For brunch I like Gigi's Asian Bistro. It's one place that's actually gotten even better, even though we get there at 2 p.m. sometimes and miss the breakfast. But I like to eat whatever the waiter recommends and then we hang out in the Galleria for some shopping.

Dessert: It ends up being ice cream. [My wife] Mimi loves ice cream. My first job at 16 years old was at Baskin Robbins.

All these years later they still have Jamoca Almond Fudge and it still tastes the same, it's still good anytime. Sometimes even at the restaurant I'll come in and have an ice cream sandwich for breakfast. Ice cream is always good.

Other articles in the Houston Chef's Table series:

Lee Ellis loves Les Givral

Sugar hooker Rebecca Masson can't get enough of Catalan's Cake

Beachy L.J. Wiley digs the special occasion simple flavors at Dos Brisas

David Grossman goes for Vic & Anthony's crab cake, Yelapa late nights & some Bootsie

Jeramie Robison appreciates Kata Robata's sushi, Beaver's bangin' meatloaf & foodie chicks

Tony Mandola finds breakfast magic at Sunrise Taquitos

Philippe Schmit craves a Picnic romance & Stella Sola's French toast

Benjy Levit is torn between Indika's salads and Hank's Ice Cream

Flora & Muse's David Luna likes to hang with his fishing buddy and hit the Blue Nile

Asian Bistro's Gigi Huang seeks out spicy fried chicken at a Dive

Hugo Ortega believes in a Goode tradition

Soma Sushi's Jason Hauck is anti-brunch, pro-Feast

Jenni Tran-Weaver can't get enough hot pot

Bistro Alex's Juan Carlos Gonzalez finds a great $1.50 meal & giant key lime pie

Mockingbird Bistro's John Sheely treasures homemade Mexican & cool Connie's Seafood

Elizabeth Abraham dishes on her secret Royal Restaurant

Fleming's Jason Cole finds Texas' best barbecue, surf secrets

Kraftsmen Cafe's Scott Tycer hungers for the Taco Nazi's tortillas

  • Rice Epicurean founder William Levy, right, talking to a customer
  • And how it looks today. This is the salad bar deli area with chefs preparingfresh foods.
  • Great selection
  • Bountiful produce at the Tanglewood store
  • The original Rice Epicurean
  • Inside the original Rice Epicurean
  • Alfred Friedlander, from left, William Levy and Joel Levy
  • A night shot of current store at Tanglewood/Post Oak

Surviving in a grocer eat grocer world: Rice Epicurean succeeds by staying small& thinking big

It's all in the family

When See's Candies closed its shop in The Galleria in the mid-1990s, Edna Levy, the wife of one of the founders of Rice Epicurean Markets, realized she would have no place in Houston to buy her favorite chocolates. So her son, Joel, quickly contacted the candy maker asking to be the first retailer in the nation to sell See's Candies in a custom-built shop inside a grocery store and they struck a deal.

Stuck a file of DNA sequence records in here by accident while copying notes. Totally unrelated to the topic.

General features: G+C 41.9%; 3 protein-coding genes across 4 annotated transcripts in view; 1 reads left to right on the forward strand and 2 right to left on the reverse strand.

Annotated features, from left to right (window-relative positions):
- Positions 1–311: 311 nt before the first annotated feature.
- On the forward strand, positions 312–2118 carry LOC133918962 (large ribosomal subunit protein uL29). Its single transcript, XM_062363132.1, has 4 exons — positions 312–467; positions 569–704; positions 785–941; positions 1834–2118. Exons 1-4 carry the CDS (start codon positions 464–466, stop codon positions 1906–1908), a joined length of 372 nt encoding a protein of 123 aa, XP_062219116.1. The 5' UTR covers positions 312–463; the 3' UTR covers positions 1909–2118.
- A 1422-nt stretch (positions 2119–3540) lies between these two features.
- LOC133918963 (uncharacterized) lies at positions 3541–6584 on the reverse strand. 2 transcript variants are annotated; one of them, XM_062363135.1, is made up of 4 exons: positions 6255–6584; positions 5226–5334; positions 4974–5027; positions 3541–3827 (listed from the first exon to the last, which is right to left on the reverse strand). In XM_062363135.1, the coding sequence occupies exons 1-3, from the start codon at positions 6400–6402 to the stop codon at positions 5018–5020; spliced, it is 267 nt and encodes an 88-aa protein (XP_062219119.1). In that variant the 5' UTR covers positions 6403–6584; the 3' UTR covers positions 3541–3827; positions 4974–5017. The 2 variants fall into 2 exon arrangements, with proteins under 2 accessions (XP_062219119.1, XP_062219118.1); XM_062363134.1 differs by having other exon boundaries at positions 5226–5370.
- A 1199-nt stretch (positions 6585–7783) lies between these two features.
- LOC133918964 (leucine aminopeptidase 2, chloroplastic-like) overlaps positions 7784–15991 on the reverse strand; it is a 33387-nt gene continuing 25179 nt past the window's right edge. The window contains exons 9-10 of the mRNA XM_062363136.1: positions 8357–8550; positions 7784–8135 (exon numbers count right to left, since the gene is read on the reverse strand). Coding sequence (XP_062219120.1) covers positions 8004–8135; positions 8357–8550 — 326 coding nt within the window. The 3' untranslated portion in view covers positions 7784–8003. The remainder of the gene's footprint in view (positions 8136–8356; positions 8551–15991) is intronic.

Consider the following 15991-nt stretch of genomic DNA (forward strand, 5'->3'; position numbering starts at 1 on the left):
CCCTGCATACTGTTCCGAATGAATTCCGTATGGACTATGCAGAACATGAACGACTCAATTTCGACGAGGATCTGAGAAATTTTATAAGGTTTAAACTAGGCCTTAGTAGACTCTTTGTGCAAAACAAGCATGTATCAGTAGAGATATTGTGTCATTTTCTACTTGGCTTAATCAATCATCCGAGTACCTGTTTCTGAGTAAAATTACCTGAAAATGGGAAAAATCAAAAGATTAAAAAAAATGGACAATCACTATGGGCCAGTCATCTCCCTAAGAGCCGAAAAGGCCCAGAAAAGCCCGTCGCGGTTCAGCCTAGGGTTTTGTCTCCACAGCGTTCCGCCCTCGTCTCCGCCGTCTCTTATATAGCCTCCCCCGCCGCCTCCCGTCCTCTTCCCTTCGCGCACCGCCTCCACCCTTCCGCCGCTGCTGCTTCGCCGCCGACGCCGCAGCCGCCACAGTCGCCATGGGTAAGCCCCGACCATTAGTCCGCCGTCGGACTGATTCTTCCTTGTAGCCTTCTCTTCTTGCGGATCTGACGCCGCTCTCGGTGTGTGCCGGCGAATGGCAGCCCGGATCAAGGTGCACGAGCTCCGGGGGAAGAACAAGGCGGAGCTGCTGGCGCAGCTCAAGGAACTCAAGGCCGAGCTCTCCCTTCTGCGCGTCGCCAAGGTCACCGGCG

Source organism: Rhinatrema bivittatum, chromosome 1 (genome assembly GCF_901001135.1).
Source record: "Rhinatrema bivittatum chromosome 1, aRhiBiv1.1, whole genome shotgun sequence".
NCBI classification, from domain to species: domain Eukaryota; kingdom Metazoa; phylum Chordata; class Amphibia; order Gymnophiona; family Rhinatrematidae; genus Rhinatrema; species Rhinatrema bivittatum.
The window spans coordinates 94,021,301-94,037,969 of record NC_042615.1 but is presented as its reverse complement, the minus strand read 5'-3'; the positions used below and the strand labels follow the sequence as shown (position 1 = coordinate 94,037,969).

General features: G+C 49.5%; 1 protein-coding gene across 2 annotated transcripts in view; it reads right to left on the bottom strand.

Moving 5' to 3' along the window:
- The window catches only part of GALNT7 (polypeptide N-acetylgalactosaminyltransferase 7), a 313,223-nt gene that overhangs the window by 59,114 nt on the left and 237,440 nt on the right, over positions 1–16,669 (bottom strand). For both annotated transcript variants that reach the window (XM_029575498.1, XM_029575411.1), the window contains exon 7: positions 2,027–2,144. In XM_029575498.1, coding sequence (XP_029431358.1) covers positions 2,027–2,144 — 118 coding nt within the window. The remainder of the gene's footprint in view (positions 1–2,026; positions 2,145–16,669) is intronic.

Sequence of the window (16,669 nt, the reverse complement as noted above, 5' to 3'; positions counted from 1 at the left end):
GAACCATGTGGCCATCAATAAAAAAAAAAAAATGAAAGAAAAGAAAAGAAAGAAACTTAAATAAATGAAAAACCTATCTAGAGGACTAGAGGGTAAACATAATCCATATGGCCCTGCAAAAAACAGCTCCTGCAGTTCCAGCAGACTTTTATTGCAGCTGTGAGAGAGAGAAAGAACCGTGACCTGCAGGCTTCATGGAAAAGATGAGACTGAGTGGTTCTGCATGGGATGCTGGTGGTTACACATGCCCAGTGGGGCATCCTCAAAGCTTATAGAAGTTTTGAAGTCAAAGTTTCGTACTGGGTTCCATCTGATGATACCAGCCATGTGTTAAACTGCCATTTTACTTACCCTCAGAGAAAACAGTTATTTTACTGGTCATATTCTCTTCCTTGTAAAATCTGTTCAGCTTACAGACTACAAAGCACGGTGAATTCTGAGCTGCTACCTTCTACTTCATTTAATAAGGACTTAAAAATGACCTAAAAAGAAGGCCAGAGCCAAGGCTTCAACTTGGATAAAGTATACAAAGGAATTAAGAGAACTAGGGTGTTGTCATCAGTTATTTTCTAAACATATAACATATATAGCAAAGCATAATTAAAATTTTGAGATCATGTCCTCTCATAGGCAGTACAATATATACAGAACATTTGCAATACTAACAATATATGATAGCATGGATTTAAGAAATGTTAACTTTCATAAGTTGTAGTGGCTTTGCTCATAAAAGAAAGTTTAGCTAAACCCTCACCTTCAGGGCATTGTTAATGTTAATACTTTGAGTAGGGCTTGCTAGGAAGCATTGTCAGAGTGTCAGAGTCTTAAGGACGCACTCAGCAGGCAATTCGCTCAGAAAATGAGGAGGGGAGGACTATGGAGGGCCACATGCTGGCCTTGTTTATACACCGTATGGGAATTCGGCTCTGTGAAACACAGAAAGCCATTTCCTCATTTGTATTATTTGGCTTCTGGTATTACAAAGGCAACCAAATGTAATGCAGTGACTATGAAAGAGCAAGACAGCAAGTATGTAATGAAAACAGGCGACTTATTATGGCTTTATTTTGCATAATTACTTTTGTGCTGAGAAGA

In Houston's brutally competitive supermarket world, the leading contenders have to constantly come up with new ways to keep customers coming in. For more than 73 years, the owners of Rice Epicurean Markets, Houston’s oldest family-owned specialty grocery store chain, have sought to stay in the fray by remaining close to their roots — providing great service, knowing their customers, and finding the best products for shoppers.

The importance of family

Family is a large part of the Rice experience. Not only do members of the founding family still run the business, attend food shows, and explore growth opportunities, but employees have worked there for decades, and many of the food brands that are sold in the stores are produced by small family businesses from around the world.

Being a small family business also makes it easier for many companies to get their products into the five Rice stores in the Houston area. If, while on vacation, vice president and director of specialty foods Scott Silverman sees something at a food show or at a restaurant that he thinks his customers would eat up, he can order it on the spot and have it shipped directly to the stores without working with distributors or having months of paperwork and shelf space approval. It might even make it to the shelves before he makes it back to Houston.

“Because we are small, it is to our benefit and theirs that we can get their product in fast,” Silverman said. “When we hear of something that our customers read about or tried out of town, we react quickly. No company is too small for us, when it could take them up to a year to get into Whole Foods.”

Local competition

Because Rice has everyday products and specialty ones as well, it competes with everyone.

“Our competitors are Walgreens, Central Market, Williams-Sonoma and Specs, among others,” Silverman said. “What makes us different is our ease of shopping for our customers and our variety of products.”

Executives realize that many grandparents come into the store, so they place holiday greeting cards and children’s related gifts with the home décor holiday gifts. They know their shoppers are well traveled, so they carry products from all over the world, like butter biscuits from England, gingersnaps from Sweden, and peanuts from Virginia.

“You can find Christmas around the world in our store,” Silverman said.